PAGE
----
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Why do Americans want wind and solar power?

A Pew survey released this week finds a rare point of agreement across ideological lines on climate change: Broad majorities of Americans like the idea of developing wind and solar energy.

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    Wind turbines of the Smoky Hill Wind Farm dot the countryside near Ellsworth, Kan., Feb. 19, 2013.
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On climate change, Americans are divided along rigid partisan lines, with few areas of overlap. There’s one exception: people across the political spectrum agree that the nation should grow its wind and solar resources.

The bipartisan popularity of wind and solar might provide a road map for clean-energy activists and civic leaders hoping to convince the public to back measures to boost the still-minuscule share of energy generated by those sources. 

“The distinction here is that it shows broad-based support for expanding solar and wind and more mixed support for other forms of energy,” says lead author Cary Funk, in an interview with The Christian Science Monitor.

Eighty-nine percent of US adults say they favor more solar panel farms, and 83 percent favor more wind turbine farms, according to a survey released this week by the Pew Center. That support contrasts with public opinion on energy sources like coal, fracking, offshore drilling, and nuclear plants, where slim majorities in the fiftieth percentile oppose further development. Some 41 percent of Americans said they had thought seriously about installing solar panels at home, citing cost savings and environmental impact, with 4 percent actually having done it.

That's a sharp contrast to the ideological divides glimpsed in responses to other Pew Center questions on the topic. Less than a quarter of Republicans believe climate change stems from human activity, compared to almost 7 of 10 Democrats; Democrats are considerably more likely to trust that climate scientists will give full and accurate information on environmental changes, with only 15 percent of conservative Republicans believing that’s the case; and similar divisions play out on perceptions of the broad scientific consensus on the causes of global warming.

“What we can’t see here” in the latest survey, notes Ms. Funk, “is how people would prioritize investment in different areas.”

In a 2012 book “Navigating Environmental Attitudes,” University of Wisconsin sociologist Thomas Heberlein wrote that experts on environmental problems go wrong when they try to “educate the public” without taking into account prevailing attitudes. Technological fixes, he argued, “must be designed to be consistent with public attitudes.”

The Pew survey shows that at least over the short term, proponents of wind and solar technologies may find a way to “sell” communal solutions using the different ways they appeal to different crowds.

“People can easily project their values with wind and solar in ways that are difficult to do with other technologies,” says Alex Trembath, communications director at the Breakthrough Institute, an Oakland-based think tank on environmental issues. “A Democrat might really like solar because they care about climate change and clean air technology, and care about the evil fossil fuel industry. A Republican might care because it’s a decentralized technology ... you can put it on your rooftop, and not worry about a centralized authority.”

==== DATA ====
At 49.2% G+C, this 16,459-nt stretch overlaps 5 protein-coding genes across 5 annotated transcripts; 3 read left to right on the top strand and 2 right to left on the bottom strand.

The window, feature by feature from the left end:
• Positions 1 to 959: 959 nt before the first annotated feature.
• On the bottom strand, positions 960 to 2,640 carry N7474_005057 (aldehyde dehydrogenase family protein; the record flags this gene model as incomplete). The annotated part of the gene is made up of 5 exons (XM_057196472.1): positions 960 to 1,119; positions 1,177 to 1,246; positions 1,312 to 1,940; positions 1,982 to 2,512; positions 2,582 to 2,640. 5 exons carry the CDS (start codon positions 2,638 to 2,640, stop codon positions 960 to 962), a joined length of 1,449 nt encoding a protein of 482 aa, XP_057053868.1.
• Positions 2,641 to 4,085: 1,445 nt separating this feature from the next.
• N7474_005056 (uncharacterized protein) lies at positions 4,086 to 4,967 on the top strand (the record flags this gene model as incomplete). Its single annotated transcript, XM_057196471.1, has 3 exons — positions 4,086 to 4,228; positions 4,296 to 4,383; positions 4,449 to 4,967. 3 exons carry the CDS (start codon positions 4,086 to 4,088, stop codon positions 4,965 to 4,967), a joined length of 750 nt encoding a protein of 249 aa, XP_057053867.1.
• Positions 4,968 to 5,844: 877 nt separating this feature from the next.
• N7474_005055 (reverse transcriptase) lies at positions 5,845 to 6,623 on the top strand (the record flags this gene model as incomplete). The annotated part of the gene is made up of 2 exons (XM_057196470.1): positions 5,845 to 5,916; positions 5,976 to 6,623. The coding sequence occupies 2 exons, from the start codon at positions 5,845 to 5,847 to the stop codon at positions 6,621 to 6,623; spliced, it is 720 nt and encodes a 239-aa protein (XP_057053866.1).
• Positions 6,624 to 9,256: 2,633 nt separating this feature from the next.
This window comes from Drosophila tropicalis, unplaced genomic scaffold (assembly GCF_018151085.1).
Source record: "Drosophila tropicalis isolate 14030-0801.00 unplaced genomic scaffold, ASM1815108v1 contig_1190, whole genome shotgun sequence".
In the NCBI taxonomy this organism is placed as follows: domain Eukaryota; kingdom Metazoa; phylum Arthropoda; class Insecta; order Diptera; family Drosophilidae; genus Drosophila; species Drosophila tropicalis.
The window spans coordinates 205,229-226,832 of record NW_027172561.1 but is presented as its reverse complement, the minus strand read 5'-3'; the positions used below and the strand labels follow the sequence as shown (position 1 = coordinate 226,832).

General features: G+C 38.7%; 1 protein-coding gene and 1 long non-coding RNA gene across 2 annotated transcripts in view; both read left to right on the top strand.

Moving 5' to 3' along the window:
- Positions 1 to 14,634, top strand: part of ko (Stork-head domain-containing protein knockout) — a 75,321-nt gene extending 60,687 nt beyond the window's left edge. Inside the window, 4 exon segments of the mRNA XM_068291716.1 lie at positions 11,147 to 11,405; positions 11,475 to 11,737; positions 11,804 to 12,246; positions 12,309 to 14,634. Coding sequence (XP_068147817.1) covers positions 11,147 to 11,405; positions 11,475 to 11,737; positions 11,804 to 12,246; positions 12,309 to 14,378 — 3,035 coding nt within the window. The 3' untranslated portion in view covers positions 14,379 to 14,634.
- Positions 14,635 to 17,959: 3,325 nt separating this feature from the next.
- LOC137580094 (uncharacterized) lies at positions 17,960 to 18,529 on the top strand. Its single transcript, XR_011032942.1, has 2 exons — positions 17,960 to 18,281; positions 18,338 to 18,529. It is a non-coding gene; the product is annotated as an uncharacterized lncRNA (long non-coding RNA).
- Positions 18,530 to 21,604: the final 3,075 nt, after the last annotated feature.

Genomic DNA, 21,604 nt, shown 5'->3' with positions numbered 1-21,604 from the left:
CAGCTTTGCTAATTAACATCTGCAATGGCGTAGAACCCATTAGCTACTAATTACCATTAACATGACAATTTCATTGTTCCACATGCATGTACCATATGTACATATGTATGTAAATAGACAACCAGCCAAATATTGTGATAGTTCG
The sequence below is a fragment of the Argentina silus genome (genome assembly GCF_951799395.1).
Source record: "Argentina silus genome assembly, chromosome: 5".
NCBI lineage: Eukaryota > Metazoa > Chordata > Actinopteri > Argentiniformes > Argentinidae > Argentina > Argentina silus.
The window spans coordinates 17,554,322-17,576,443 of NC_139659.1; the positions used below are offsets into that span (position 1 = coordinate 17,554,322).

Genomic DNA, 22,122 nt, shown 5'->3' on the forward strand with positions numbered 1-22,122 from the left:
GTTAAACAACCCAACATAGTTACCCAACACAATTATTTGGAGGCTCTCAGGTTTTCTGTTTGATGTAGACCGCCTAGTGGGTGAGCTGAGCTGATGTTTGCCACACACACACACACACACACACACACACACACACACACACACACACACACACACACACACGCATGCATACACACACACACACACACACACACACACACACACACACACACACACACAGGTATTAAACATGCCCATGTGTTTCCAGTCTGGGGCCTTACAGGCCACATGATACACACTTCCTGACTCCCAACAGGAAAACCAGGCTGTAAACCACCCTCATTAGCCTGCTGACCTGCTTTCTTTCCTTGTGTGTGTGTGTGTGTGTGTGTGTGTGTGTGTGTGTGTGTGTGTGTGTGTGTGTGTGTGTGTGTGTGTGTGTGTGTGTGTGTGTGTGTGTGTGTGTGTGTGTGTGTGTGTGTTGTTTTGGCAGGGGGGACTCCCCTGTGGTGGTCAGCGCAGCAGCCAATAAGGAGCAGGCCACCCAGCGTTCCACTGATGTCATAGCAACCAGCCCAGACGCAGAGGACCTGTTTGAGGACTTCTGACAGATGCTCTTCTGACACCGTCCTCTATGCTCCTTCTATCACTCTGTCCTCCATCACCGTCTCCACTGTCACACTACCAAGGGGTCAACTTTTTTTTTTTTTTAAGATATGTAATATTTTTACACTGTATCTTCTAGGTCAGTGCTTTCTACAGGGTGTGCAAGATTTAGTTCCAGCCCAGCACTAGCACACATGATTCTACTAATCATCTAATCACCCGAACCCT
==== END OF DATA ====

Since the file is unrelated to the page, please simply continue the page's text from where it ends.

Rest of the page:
“You can imagine both on big scales or on very small scales. They come in all shapes and sizes,” he tells the Monitor. “It’s really a benefit to those technologies. If you’re a nuclear [power] advocate like I am, you wonder about how you can learn from it.

Low oil prices – and the fracking boom that has helped drive them down – have led at least some analysts to worry that renewable energy sources could begin to slip down the list of government priorities, as the Monitor noted in September. Americans remain divided over wether the boom in natural gas found in from shale formations, whose extraction has triggered earthquakes and contaminated water supplies, could serve as a bridge fuel to a low carbon future.

"You need subsidies for renewables because we are not there yet, by far,” former chief executive of the International Energy Agency Maria van der Hoeven told the Monitor in 2014. “You need subsidies not only for technologies that are economically more or less viable, but also for new technologies to come. Governments need to use their money to really push technology development and new types of renewable energy that are still in a lab stage or in a pilot phase.”

But with the price of wind and solar power falling fast, the International Energy Agency foresees a rosy future for these renewable energy sources – especially for solar, which the IEA thinks could go from less than 1 percent of the electricity market today to the world’s biggest source by 2050, reported Bloomberg last year.

Mr. Trembath says that the newness of wind and solar might also aid their popularity. “[T]he reasons to oppose it don’t jump to mind, and the association with any government policy isn’t the most immediate thing.”

[Editor's note: An earlier version misstated when the Monitor's interview with Ms. van der Hoeven took place.]

“It isn’t just marketing – wind and solar are legitimately clean ... but in abstract terms, Democrats, Republicans and everyone in the middle gets to project their values on the technology.”

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